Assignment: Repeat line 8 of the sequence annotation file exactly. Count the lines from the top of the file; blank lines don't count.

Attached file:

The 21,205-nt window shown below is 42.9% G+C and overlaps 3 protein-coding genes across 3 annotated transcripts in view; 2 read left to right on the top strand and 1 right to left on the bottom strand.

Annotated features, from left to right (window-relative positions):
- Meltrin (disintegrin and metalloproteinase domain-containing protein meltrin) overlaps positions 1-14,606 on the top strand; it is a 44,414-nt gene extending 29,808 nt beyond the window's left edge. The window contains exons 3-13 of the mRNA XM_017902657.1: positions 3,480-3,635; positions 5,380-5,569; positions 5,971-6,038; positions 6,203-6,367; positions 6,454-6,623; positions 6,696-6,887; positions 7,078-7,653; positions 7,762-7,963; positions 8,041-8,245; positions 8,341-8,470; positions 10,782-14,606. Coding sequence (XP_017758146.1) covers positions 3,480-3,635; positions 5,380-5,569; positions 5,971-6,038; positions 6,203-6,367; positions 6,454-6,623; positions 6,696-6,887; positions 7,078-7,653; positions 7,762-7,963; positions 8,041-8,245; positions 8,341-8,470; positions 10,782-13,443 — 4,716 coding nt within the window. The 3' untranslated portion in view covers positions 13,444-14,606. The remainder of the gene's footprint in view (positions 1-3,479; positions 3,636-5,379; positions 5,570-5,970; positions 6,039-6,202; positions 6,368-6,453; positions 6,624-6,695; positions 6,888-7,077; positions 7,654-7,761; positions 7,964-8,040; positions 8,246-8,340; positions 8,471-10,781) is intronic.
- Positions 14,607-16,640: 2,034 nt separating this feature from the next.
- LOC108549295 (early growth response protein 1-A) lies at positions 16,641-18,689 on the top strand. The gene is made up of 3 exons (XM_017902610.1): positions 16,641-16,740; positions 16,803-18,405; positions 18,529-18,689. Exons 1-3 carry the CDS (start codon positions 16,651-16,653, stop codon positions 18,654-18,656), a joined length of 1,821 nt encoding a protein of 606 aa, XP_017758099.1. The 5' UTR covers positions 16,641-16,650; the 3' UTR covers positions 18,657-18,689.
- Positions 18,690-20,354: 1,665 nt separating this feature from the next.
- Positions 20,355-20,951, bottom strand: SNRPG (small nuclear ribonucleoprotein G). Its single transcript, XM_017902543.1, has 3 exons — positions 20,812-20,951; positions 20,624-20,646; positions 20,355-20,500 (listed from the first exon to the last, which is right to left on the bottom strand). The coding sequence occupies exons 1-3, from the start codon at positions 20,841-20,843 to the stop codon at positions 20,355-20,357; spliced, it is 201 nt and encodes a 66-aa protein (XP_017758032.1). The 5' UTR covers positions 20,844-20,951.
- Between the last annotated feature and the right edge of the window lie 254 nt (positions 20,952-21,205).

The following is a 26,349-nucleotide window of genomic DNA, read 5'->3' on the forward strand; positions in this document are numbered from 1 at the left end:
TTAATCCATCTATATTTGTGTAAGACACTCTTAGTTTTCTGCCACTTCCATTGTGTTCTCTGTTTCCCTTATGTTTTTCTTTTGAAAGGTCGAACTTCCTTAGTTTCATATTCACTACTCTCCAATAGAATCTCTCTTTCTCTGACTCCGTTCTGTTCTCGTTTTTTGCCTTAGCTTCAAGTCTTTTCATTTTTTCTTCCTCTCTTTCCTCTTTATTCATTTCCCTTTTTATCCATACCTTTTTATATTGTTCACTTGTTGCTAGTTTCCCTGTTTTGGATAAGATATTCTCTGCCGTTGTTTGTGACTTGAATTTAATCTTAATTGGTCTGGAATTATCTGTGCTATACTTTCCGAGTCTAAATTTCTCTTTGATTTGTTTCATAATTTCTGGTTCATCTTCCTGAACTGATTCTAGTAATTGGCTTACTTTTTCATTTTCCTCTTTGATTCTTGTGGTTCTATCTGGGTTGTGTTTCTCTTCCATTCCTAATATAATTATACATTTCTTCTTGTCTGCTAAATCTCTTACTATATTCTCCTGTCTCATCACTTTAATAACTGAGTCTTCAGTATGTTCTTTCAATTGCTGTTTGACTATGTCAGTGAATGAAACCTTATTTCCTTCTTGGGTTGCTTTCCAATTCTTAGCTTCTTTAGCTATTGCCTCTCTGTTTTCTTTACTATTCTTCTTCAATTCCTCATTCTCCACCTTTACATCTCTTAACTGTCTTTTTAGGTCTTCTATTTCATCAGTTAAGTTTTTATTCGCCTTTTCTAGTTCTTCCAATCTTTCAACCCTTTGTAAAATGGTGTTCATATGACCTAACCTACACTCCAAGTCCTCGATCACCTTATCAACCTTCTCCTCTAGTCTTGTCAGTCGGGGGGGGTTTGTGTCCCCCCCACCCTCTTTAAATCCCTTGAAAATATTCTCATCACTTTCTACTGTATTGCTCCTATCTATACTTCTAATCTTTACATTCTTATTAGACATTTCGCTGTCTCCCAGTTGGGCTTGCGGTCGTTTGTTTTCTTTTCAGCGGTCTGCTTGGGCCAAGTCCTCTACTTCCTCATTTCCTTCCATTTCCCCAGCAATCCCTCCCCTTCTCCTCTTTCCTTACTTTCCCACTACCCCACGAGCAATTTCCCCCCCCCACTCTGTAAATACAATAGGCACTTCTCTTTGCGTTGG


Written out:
- Between the last annotated feature and the right edge of the window lie 254 nt (positions 20,952-21,205).